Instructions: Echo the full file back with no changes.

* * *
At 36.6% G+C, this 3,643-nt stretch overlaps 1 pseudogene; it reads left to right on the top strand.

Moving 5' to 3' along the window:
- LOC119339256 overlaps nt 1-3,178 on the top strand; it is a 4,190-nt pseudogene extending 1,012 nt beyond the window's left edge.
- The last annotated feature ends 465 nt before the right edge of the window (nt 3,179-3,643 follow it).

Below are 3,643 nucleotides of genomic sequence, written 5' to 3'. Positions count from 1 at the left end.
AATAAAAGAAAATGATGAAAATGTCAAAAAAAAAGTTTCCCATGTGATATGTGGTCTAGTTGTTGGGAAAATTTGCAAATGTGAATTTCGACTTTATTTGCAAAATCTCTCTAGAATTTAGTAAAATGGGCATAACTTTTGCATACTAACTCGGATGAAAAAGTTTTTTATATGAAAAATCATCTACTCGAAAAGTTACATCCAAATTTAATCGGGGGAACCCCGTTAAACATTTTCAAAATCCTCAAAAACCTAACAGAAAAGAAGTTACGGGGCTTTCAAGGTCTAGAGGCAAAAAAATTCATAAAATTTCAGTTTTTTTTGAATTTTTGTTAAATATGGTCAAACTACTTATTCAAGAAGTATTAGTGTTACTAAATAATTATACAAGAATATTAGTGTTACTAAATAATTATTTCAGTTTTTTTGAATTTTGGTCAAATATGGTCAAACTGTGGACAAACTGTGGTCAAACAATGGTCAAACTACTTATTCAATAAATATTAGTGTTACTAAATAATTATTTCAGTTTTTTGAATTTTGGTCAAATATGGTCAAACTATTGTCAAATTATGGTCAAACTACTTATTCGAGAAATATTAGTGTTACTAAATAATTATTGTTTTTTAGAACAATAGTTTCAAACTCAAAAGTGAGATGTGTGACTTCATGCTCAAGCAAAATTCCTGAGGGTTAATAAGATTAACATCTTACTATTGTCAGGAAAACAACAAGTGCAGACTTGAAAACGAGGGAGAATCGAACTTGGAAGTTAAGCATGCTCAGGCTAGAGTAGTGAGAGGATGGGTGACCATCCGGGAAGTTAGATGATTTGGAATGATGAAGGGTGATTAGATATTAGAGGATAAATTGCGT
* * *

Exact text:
At 36.6% G+C, this 3,643-nt stretch overlaps 1 pseudogene; it reads left to right on the top strand.

Moving 5' to 3' along the window:
- LOC119339256 overlaps nt 1-3,178 on the top strand; it is a 4,190-nt pseudogene extending 1,012 nt beyond the window's left edge.
- The last annotated feature ends 465 nt before the right edge of the window (nt 3,179-3,643 follow it).

Below are 3,643 nucleotides of genomic sequence, written 5' to 3'. Positions count from 1 at the left end.
AATAAAAGAAAATGATGAAAATGTCAAAAAAAAAGTTTCCCATGTGATATGTGGTCTAGTTGTTGGGAAAATTTGCAAATGTGAATTTCGACTTTATTTGCAAAATCTCTCTAGAATTTAGTAAAATGGGCATAACTTTTGCATACTAACTCGGATGAAAAAGTTTTTTATATGAAAAATCATCTACTCGAAAAGTTACATCCAAATTTAATCGGGGGAACCCCGTTAAACATTTTCAAAATCCTCAAAAACCTAACAGAAAAGAAGTTACGGGGCTTTCAAGGTCTAGAGGCAAAAAAATTCATAAAATTTCAGTTTTTTTTGAATTTTTGTTAAATATGGTCAAACTACTTATTCAAGAAGTATTAGTGTTACTAAATAATTATACAAGAATATTAGTGTTACTAAATAATTATTTCAGTTTTTTTGAATTTTGGTCAAATATGGTCAAACTGTGGACAAACTGTGGTCAAACAATGGTCAAACTACTTATTCAATAAATATTAGTGTTACTAAATAATTATTTCAGTTTTTTGAATTTTGGTCAAATATGGTCAAACTATTGTCAAATTATGGTCAAACTACTTATTCGAGAAATATTAGTGTTACTAAATAATTATTGTTTTTTAGAACAATAGTTTCAAACTCAAAAGTGAGATGTGTGACTTCATGCTCAAGCAAAATTCCTGAGGGTTAATAAGATTAACATCTTACTATTGTCAGGAAAACAACAAGTGCAGACTTGAAAACGAGGGAGAATCGAACTTGGAAGTTAAGCATGCTCAGGCTAGAGTAGTGAGAGGATGGGTGACCATCCGGGAAGTTAGATGATTTGGAATGATGAAGGGTGATTAGATATTAGAGGATAAATTGCGT